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Bright, but Can't Keep Track of Assignments

Toddler and Teenager Expert Advice from Carleton Kendrick, Ed.M., LCSW

Q: Our 11-year-old is a good student, but it seems like we are constantly reminding him to write down homework assignments in his daily planner at school and to bring home the books in which he has assignments.

We sat him down and told him we are not going to remind him anymore because we feel like we are doing his thinking for him and not letting him take responsibility for his own work. Is this the route to take? What should the consequences be if he doesn't start keeping track of his school work? We don't want to just leave him hanging and have his grades drop.

A:

If you have been "constantly reminding" your son about his homework responsibilities, he is probably going to have a tough transition to doing it solely on his own. Not because he can't be responsible in this manner, but because he has gotten into the habit of letting you be responsible for this part of his school life.

Rather than saying that you are not going to do this for him anymore and letting him suffer the consequences, speak with his teacher and hear her recommendations for helping him be more mindful of his homework assignments. Then sit down with your son and discuss ideas for helping him become successful in this arena -- a chart of daily assignments posted in his room, a note that his teacher tapes to his coat before he leaves school, a list of the books he needs to take home, etc.

Write down all the suggestions, perhaps initially giving more importance to his suggestions than to yours or his teacher's, and then draft a written plan. Have him carry this plan with him at all times, have it posted in his room, and be sure the teacher has a copy. Agree to check in with each other at least twice a week to see how the plan is working and offer appropriate encouragement for any success that he is achieving.

He may falter initially because this is a new set of responsibilities. Rather than focusing on the negative consequences of what will befall him if he does not initially respond well, talk in an ongoing, encouraging manner about how he will soon have a "foolproof master plan" in place so that this will no longer be an issue. Point out all improvements and go back to the drawing board as many times as it takes to fine-tune the plan and celebrate its increasing success.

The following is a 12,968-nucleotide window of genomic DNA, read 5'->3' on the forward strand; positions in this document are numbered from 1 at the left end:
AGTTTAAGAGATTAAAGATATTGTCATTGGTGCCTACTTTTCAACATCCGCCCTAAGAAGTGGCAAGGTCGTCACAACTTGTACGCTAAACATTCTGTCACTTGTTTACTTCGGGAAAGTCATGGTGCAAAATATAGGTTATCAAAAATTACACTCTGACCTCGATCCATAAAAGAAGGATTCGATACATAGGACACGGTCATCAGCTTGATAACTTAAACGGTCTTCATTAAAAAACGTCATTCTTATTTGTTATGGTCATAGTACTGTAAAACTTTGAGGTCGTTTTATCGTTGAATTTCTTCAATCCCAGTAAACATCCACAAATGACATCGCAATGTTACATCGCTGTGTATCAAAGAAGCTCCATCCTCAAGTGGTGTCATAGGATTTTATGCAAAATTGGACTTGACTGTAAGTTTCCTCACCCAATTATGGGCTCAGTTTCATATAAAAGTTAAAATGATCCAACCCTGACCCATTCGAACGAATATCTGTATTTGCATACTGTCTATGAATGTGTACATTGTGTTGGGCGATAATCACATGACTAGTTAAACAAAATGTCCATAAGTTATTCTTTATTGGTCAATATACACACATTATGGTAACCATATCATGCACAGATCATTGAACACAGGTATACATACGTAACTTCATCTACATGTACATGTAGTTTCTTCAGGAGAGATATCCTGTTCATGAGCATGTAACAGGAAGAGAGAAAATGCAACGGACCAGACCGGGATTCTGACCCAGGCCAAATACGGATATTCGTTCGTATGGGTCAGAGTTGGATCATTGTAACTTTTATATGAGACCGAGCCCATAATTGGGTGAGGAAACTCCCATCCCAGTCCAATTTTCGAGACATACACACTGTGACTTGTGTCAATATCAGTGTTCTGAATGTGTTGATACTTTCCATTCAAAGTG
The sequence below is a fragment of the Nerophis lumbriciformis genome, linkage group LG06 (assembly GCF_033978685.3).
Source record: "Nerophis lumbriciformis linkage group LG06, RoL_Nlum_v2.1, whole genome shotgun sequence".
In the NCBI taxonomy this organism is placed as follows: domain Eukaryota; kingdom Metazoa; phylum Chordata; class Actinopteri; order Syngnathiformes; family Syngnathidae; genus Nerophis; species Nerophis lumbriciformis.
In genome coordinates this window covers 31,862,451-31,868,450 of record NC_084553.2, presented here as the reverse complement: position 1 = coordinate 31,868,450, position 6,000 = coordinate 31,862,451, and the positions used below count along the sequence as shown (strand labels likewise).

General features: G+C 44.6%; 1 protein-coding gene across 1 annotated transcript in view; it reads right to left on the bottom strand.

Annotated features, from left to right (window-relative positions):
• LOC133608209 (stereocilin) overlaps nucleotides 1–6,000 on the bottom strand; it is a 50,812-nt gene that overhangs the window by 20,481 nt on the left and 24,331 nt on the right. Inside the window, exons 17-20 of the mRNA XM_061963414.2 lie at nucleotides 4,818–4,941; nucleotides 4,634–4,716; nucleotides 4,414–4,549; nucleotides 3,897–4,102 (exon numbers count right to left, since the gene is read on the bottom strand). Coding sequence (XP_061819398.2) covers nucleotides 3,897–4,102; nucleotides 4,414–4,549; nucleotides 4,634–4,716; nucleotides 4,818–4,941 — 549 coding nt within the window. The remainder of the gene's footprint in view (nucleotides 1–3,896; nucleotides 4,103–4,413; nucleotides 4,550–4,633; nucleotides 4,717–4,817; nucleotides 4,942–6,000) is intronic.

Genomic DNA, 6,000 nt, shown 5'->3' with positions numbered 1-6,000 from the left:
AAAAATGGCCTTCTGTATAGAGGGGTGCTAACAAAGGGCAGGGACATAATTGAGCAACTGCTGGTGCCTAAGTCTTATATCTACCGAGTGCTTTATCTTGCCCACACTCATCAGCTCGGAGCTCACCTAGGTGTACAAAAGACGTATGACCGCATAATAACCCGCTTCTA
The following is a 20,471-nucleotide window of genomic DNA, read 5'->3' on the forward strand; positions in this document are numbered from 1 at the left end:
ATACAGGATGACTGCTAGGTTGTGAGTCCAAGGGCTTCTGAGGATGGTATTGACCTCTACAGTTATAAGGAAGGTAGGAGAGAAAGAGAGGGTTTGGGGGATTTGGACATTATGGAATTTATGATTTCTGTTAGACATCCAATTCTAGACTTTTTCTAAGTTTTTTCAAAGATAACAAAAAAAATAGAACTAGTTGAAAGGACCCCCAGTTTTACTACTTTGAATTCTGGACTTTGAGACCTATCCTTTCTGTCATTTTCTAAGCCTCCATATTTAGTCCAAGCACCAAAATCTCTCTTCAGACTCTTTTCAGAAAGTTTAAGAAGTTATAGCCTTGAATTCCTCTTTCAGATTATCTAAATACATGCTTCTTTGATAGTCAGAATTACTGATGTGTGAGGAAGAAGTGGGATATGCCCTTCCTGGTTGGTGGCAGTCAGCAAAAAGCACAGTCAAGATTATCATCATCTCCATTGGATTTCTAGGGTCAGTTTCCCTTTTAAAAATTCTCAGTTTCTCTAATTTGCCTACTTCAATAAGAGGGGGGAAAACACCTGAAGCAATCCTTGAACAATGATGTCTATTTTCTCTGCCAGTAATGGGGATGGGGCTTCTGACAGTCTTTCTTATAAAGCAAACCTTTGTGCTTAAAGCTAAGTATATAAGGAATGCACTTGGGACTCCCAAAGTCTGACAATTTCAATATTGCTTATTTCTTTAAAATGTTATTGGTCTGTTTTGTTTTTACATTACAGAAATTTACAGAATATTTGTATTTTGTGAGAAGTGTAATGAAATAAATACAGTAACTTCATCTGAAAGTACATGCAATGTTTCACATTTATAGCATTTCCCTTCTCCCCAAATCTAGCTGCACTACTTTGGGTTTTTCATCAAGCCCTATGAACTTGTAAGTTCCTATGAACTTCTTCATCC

It certainly helps to have the teacher on board as his and your ally.

More on: Expert Advice

Carleton Kendrick has been in private practice as a family therapist and has worked as a consultant for more than 20 years. He has conducted parenting seminars on topics ranging from how to discipline toddlers to how to stay connected with teenagers. Kendrick has appeared as an expert on national broadcast media such as CBS, Fox Television Network, Cable News Network, CNBC, PBS, and National Public Radio. In addition, he's been quoted in the New York Times, Washington Post, Chicago Tribune, Boston Globe, USA Today, Reader's Digest, BusinessWeek, Good Housekeeping, Woman's Day, and many other publications.


Please note: This "Expert Advice" area of FamilyEducation.com should be used for general information purposes only. Advice given here is not intended to provide a basis for action in particular circumstances without consideration by a competent professional. Before using this Expert Advice area, please review our General and Medical Disclaimers.

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